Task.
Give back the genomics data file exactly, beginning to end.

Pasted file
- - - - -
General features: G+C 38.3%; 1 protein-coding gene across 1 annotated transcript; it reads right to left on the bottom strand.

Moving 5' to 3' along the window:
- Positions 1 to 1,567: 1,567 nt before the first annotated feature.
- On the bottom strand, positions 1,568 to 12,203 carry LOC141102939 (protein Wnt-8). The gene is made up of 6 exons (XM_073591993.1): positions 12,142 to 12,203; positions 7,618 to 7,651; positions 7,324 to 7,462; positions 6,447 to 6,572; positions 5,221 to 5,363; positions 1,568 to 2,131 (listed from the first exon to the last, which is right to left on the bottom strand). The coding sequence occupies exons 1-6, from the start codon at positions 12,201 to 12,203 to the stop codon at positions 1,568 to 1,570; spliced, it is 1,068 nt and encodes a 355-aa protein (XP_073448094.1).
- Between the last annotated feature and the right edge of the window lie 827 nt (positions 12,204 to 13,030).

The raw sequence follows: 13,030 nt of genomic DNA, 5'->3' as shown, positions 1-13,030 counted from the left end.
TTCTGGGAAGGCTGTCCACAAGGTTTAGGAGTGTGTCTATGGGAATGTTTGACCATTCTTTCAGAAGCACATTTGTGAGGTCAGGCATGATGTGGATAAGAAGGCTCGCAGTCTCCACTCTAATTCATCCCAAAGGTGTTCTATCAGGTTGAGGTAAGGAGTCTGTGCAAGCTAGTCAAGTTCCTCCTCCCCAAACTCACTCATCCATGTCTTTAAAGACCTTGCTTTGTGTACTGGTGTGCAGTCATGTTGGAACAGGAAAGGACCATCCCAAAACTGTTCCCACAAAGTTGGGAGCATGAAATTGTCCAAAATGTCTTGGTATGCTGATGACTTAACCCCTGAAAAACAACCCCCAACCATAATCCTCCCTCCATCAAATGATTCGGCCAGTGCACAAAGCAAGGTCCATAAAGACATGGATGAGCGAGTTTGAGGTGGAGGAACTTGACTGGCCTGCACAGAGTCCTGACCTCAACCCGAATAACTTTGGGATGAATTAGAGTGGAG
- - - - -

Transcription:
General features: G+C 38.3%; 1 protein-coding gene across 1 annotated transcript; it reads right to left on the bottom strand.

Moving 5' to 3' along the window:
- Positions 1 to 1,567: 1,567 nt before the first annotated feature.
- On the bottom strand, positions 1,568 to 12,203 carry LOC141102939 (protein Wnt-8). The gene is made up of 6 exons (XM_073591993.1): positions 12,142 to 12,203; positions 7,618 to 7,651; positions 7,324 to 7,462; positions 6,447 to 6,572; positions 5,221 to 5,363; positions 1,568 to 2,131 (listed from the first exon to the last, which is right to left on the bottom strand). The coding sequence occupies exons 1-6, from the start codon at positions 12,201 to 12,203 to the stop codon at positions 1,568 to 1,570; spliced, it is 1,068 nt and encodes a 355-aa protein (XP_073448094.1).
- Between the last annotated feature and the right edge of the window lie 827 nt (positions 12,204 to 13,030).

The raw sequence follows: 13,030 nt of genomic DNA, 5'->3' as shown, positions 1-13,030 counted from the left end.
TTCTGGGAAGGCTGTCCACAAGGTTTAGGAGTGTGTCTATGGGAATGTTTGACCATTCTTTCAGAAGCACATTTGTGAGGTCAGGCATGATGTGGATAAGAAGGCTCGCAGTCTCCACTCTAATTCATCCCAAAGGTGTTCTATCAGGTTGAGGTAAGGAGTCTGTGCAAGCTAGTCAAGTTCCTCCTCCCCAAACTCACTCATCCATGTCTTTAAAGACCTTGCTTTGTGTACTGGTGTGCAGTCATGTTGGAACAGGAAAGGACCATCCCAAAACTGTTCCCACAAAGTTGGGAGCATGAAATTGTCCAAAATGTCTTGGTATGCTGATGACTTAACCCCTGAAAAACAACCCCCAACCATAATCCTCCCTCCATCAAATGATTCGGCCAGTGCACAAAGCAAGGTCCATAAAGACATGGATGAGCGAGTTTGAGGTGGAGGAACTTGACTGGCCTGCACAGAGTCCTGACCTCAACCCGAATAACTTTGGGATGAATTAGAGTGGAG